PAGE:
While addressing the Sevikas on November 11, 2016, at Chhatarpur, Bhagwat made no mention of gender justice or self-choice for women; instead he kept stressing on “matri shakti”, or woman power, and the family values—showing that the women’s group has not been allowed to change even a bit since its formation eight decades ago in 1936. In his hour-long speech, the RSS chief spoke on the woman’s central role of imparting sanskar (values) to children and, thereby, strengthening society and the nation. “Our kutumb vyavastha [family system] has caught the attention of the world,” he said. “Till India’s matri shakti turns active and comes forward, India will not be able to achieve its potential and pristine glory and act as a guiding force to the world,” Bhagwat told hundreds of sevikas, as the members are called, from across the country.

It is obvious that the RSS-led NDA Government does not have any intention to grant the same equality to Hindu women, as they are demanding for the Muslim women. In its agenda it is not justice for women in the country, instead it is an attempt to lead them towards uniform civil code.

On the issue of instant Triple Talaaq, as the Left and democratic organisations are agitating for and demanding change, even the Quran grants women the right to divorce on giving fidyah (compensation) if she fears she cannot keep Allah’s limit; however, the Ulema made the husband’s consent imperative for fear of destabilising the family.

Similarly, as far as the Quran is concerned, there is no sanction for instant Triple Talaaq as the protagonists plead. The Quranic system of Talaaq requires at least three months period to finalise the divorce. During the first two months of this period, there are possibilities for reconciliation for the couple. We have always pleaded that the Muslim community should evolve a consensus on divorce keeping in view gender justice. Instant Triple Talaaq has to be given up.

On polygamy, the Quran spells out in no uncertain terms as it says: “Marry those among you who are single.” (24.32) This is addressed to both men and women and strangely this provision has been totally ignored, while the provision that gives conditional permission for polygamy, applicable in very exceptional circumstances, has been elevated to the status of regular law.

It is important to note that a few years after the death of the Prophet, even though triple divorce found legal sanction, the men who resorted to triple divorce were awarded 40 lashes as punishment as they were perceived to have committed a crime.

The Muslim Personal Law (Shariat) Application Act was passed in 1937 with the aim to formulate an Islamic law code for Indian Muslims. The British colonialists governing India were trying to ensure that Indians be ruled according to their own cultural norms. When it came to distin-guishing between laws made for the Hindus and those for the Muslims, they laid out the statement that “clear proof of usage will outweigh the written text of the law” in the case of Hindus. For the Muslims, on the other hand, the writings in the Quran would be of foremost importance. Since 1937 therefore, the Shariat Application Act mandates aspects of Muslim social life such as marriage, divorce, inheritance and family relations. The Act lays out that in matters of personal dispute the state shall not interfere.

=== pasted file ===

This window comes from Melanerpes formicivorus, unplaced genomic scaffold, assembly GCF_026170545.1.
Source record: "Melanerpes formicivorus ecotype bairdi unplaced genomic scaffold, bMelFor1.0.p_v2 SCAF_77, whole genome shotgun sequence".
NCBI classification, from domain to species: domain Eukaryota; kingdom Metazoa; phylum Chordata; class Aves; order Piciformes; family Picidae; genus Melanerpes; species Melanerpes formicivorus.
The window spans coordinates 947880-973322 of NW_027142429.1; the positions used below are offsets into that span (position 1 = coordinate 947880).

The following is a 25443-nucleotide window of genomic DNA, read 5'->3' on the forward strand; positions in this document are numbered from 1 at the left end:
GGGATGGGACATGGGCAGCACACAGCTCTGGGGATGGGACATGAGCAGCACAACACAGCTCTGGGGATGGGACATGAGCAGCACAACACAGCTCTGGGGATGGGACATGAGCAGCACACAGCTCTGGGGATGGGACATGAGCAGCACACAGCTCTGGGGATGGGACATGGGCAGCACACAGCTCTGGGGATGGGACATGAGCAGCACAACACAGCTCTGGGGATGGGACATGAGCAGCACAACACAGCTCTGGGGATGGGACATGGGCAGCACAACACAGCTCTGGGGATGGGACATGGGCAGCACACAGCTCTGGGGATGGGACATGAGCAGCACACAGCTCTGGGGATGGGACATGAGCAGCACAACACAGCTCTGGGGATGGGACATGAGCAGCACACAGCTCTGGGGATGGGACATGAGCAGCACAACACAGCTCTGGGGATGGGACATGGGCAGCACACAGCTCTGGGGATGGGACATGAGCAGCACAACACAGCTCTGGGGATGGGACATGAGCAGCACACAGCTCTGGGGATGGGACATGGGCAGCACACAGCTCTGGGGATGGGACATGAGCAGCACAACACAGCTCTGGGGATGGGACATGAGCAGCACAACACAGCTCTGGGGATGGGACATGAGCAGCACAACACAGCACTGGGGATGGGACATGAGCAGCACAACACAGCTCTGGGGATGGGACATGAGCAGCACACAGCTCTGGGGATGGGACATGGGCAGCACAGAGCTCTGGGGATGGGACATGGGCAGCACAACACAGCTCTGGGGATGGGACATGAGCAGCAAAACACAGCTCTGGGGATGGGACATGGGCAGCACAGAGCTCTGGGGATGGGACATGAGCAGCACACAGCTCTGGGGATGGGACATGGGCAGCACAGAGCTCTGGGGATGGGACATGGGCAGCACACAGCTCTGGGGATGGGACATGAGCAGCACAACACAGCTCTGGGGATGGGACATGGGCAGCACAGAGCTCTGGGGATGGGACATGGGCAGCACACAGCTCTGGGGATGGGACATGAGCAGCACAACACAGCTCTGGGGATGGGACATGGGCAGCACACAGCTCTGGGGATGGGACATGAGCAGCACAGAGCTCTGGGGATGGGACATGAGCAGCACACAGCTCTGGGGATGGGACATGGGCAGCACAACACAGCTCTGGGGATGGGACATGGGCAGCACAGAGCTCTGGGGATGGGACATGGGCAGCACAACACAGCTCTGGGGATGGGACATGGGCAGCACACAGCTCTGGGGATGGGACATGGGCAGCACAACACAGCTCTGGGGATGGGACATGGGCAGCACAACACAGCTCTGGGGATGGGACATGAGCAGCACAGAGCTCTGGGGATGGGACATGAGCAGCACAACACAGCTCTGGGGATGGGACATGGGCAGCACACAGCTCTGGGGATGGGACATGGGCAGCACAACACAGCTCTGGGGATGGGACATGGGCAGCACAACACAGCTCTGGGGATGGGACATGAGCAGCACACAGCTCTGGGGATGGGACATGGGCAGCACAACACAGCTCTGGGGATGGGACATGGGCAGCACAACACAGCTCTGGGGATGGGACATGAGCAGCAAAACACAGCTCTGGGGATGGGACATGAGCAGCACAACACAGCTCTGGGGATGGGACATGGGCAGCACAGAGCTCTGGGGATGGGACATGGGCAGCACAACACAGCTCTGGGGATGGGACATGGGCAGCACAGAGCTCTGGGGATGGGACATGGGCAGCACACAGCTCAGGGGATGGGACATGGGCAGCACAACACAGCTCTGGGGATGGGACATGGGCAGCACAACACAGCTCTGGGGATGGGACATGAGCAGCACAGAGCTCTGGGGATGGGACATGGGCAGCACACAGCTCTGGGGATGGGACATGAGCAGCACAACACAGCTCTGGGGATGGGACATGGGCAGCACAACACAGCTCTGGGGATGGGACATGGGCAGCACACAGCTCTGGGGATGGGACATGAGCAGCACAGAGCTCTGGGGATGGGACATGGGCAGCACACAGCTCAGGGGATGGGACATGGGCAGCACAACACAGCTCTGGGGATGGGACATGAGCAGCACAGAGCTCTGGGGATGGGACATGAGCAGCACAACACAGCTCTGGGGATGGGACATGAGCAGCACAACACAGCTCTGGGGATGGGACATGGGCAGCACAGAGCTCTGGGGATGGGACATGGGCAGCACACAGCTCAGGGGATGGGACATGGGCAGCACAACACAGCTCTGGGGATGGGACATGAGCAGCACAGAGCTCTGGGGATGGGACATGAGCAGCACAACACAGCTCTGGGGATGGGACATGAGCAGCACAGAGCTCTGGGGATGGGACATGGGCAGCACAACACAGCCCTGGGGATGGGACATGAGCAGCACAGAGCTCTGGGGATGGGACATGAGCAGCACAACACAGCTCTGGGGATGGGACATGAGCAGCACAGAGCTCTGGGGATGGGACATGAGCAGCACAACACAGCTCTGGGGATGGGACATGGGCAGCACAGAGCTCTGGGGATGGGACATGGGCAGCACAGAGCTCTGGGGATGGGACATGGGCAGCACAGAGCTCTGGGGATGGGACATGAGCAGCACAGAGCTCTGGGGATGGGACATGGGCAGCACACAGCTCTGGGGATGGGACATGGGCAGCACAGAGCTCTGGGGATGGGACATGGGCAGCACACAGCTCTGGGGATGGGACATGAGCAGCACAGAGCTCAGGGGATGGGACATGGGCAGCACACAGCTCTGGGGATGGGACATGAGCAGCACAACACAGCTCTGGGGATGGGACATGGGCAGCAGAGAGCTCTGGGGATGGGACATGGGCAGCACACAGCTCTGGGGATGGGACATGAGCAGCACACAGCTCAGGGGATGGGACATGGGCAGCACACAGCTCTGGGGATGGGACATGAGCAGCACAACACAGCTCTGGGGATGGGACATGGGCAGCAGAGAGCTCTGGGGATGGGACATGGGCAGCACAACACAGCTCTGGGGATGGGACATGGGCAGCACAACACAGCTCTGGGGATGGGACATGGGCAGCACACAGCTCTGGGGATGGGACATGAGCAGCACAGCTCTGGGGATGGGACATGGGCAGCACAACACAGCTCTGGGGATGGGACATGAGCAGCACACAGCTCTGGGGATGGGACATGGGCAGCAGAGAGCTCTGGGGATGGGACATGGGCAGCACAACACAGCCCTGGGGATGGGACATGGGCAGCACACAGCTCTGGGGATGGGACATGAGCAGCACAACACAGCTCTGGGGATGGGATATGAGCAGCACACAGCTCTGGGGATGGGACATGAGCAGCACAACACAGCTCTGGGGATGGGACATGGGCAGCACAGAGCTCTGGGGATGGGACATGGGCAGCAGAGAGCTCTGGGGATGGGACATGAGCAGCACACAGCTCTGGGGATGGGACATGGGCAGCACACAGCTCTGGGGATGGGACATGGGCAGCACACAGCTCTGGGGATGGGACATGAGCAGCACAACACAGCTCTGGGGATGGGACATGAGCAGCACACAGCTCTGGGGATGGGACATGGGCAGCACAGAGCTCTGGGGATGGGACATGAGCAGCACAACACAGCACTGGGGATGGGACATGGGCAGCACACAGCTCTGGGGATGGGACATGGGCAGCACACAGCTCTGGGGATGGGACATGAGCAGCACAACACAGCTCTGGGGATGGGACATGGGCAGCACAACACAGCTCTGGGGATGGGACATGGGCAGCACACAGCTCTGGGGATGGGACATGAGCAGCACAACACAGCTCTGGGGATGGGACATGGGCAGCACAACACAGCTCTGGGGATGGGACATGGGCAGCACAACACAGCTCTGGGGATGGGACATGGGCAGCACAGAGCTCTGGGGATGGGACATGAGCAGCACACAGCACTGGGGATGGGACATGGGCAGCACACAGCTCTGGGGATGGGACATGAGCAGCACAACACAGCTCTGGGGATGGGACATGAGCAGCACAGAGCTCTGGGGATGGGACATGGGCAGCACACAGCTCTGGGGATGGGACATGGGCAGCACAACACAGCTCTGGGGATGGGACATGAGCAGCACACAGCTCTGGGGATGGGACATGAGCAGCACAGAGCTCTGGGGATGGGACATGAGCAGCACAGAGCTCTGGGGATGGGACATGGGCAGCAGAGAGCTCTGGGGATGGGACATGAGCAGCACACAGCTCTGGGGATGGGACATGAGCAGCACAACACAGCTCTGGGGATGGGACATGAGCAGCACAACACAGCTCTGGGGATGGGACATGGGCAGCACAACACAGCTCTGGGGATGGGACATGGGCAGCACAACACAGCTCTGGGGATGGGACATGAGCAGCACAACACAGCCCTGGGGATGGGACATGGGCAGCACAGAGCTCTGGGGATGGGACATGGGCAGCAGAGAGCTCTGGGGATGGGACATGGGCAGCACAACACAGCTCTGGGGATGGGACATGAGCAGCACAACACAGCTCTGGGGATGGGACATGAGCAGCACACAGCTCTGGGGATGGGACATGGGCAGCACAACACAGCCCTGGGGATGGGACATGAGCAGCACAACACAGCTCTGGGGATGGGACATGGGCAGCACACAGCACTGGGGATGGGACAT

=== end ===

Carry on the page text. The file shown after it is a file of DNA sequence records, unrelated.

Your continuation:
Such legislations have been made over the years for other religious groups in India as well, thereby framing separate civil codes for different religions in the country. Take for instance, the Hindu Succession Act of 1956, which lays down guidelines for property inheritance among Hindus, Buddhists, Jains and Sikhs. The Parsi Marriage and Divorce Act of 1936 lays down rules to be followed by the Parsis according to their religious traditions. The Hindu Marriage Act of 1955 had codified laws relating to marriage among Hindus. In fact, in 1955 this Act had been amended to include laws on divorce and separation which were previously not part of it.

Apart from these separate civil codes related to marriage, there is a Special Marriage Act as well which was last amended in 1954. It lays down provisions for marital laws irrespective of the religion to which the persons concerned belong. Muslims too can get married under this law. Meanwhile it may be quoted here from the Quran itself that “there is no compulsion in religion” and it does not recognise any racial or birth-based inequalities.

The author is a senior journalist and writer.